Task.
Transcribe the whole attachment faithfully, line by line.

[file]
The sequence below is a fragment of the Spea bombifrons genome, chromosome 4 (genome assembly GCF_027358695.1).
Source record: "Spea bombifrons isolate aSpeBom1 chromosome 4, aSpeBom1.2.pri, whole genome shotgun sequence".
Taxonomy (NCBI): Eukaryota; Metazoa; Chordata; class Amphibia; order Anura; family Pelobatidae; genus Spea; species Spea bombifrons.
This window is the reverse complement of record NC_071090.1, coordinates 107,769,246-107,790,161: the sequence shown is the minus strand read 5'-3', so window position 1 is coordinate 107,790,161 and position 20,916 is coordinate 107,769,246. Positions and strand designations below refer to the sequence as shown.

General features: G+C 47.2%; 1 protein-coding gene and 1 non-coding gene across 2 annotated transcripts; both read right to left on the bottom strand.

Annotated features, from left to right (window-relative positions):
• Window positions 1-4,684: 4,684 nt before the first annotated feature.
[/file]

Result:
The sequence below is a fragment of the Spea bombifrons genome, chromosome 4 (genome assembly GCF_027358695.1).
Source record: "Spea bombifrons isolate aSpeBom1 chromosome 4, aSpeBom1.2.pri, whole genome shotgun sequence".
Taxonomy (NCBI): Eukaryota; Metazoa; Chordata; class Amphibia; order Anura; family Pelobatidae; genus Spea; species Spea bombifrons.
This window is the reverse complement of record NC_071090.1, coordinates 107,769,246-107,790,161: the sequence shown is the minus strand read 5'-3', so window position 1 is coordinate 107,790,161 and position 20,916 is coordinate 107,769,246. Positions and strand designations below refer to the sequence as shown.

General features: G+C 47.2%; 1 protein-coding gene and 1 non-coding gene across 2 annotated transcripts; both read right to left on the bottom strand.

Annotated features, from left to right (window-relative positions):
• Window positions 1-4,684: 4,684 nt before the first annotated feature.